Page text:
The big guns of the airline industry are lining up for what could be one of the biggest battles in recent aviation history. On the US side: American, Delta and United. On the Gulf side: Emirates, Etihad and Qatar Airways. The Americans launched the first salvo with a 54 page report supported by over a 1,000 pages of evidence claiming to show that the Gulf carriers have benefited from more than $40bn in allegedly “unfair” subsidies.
On the other side, Etihad has countered by publishing a number of reports claiming that the US “Big Three” have received subsidies themselves in excess of $70bn.
The stakes are high. Sir Tim Clark has said that he would resign were it to be proved that Emirates has received subsidies.
In an interview with me at Dubai’s Arabian Travel Market he was confident that Emirates can “deal a sledgehammer to that report”. The airline has now produced a response in excess of 200 pages, plus supporting evidence. It methodically tackles the allegations made against Emirates and questions the soundness and reasoning of the US document.
Willie Walsh, CEO of IAG, is alone amongst European legacy airlines in dismissing the US claims out of hand.
He has offered support and admiration for the Gulf carriers since long before Qatar Airways became a shareholder in the Group . In its own submission to the US Department of Transport concerning the complaints, IAG highlights the fact that ” There can be few major carriers in the world that have not previously benefited from State support of its business in one form or another”.
I’ve personally witnessed the development of the Gulf carriers over the last 30 years and seen how effective they have become in tapping into the growth markets of the 21st century making good use of the long range capability of their modern fleets.
Whilst the American & European carriers are less well placed geographically to do so, in my view, some have equally been less inclined to seek out new opportunities . There are certainly numerous government funded airlines around the world who have done precious little to demonstrate the same entrepreneurial spirit shown by the Gulf carriers.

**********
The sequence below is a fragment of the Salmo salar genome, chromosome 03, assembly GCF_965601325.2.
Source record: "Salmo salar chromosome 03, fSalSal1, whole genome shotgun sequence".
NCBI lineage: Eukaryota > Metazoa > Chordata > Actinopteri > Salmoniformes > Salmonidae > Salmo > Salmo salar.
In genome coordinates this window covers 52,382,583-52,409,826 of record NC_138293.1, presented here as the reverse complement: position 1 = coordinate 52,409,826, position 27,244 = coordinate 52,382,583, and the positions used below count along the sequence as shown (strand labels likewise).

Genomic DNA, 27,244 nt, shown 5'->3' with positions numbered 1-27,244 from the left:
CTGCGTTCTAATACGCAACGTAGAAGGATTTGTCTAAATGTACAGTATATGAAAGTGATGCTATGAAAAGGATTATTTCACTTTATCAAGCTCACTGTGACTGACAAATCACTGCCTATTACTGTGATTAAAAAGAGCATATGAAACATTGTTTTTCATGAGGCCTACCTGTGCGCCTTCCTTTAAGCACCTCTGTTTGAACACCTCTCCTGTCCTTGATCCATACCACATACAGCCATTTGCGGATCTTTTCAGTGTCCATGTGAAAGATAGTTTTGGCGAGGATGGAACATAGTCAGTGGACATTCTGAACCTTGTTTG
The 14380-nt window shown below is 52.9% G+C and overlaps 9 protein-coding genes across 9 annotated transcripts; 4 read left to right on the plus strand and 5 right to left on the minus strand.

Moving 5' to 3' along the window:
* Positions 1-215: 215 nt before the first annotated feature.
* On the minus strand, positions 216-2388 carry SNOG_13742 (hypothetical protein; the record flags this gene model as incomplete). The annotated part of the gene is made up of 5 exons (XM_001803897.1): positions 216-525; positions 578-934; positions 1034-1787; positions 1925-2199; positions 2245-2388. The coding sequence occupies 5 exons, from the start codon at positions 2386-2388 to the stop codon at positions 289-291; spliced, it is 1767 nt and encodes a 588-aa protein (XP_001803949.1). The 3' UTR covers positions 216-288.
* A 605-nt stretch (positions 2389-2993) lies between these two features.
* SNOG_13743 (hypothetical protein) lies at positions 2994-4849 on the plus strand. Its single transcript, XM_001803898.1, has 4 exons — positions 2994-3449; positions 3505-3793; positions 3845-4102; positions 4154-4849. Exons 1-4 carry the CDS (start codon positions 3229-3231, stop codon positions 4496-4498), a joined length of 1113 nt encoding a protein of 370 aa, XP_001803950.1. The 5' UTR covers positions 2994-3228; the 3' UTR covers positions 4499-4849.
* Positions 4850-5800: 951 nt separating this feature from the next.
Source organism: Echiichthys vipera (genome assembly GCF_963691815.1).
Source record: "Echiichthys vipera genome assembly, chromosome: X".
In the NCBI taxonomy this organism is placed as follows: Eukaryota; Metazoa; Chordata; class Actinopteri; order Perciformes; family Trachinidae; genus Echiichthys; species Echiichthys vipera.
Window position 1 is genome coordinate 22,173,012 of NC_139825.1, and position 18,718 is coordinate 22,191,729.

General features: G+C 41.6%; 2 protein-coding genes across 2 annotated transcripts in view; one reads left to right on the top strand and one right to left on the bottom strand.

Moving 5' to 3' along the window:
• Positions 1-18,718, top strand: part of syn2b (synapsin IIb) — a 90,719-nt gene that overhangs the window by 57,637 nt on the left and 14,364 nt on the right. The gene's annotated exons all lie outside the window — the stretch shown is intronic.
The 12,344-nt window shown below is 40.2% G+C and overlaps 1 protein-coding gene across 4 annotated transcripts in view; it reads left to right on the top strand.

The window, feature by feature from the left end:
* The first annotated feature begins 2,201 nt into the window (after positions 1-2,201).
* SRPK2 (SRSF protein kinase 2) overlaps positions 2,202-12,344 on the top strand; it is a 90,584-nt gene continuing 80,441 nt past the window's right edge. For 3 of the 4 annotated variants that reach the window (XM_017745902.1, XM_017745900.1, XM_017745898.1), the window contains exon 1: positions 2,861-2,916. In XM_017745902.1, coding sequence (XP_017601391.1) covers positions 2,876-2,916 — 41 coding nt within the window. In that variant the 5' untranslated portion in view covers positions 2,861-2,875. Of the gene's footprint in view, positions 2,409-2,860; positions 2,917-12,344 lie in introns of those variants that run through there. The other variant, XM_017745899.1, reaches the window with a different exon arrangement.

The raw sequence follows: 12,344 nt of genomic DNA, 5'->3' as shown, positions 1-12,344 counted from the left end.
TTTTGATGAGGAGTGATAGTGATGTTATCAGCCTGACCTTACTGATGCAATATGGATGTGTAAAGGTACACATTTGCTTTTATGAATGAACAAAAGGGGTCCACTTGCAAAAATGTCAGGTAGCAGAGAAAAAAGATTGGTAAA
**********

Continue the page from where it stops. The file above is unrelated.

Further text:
On the other hand it has been admirable to watch the US Big Three as they’ve turned themselves around into successful airlines, finally delivering sustainable levels of profitability when just a few years back you might have called them basket cases. It would however be disingenuous to say that this has been achieved without any government financial assistance.
The plaintiffs are the big boys of world aviation, not some playground weaklings. It’s perhaps no surprise that the US Department of Justice recently launched an enquiry into whether they might have it a little too cosy in their own domestic market.
Sadly, I don’t see any winners in the trajectory that this complaint may take, only losers, not least the travelling public. It could be that a real Pandora’s box has been opened. There are wider ramifications too for trade and employment with the Gulf carriers being key customers for Boeing aircraft. Reduced competition and choice seem the only certain outcome if the complaint reaches its natural conclusion.
The Gulf carriers have not surprisingly responded with force. It would be preferable if a way can be found to put hostilities aside and get back to the real business of competing in the market. Regrettably, at the present time this doesn’t look likely.
Related to the subject:
See my interviews with:
Also, my article in Harvard Journal of Middle Eastern Politics and Policy.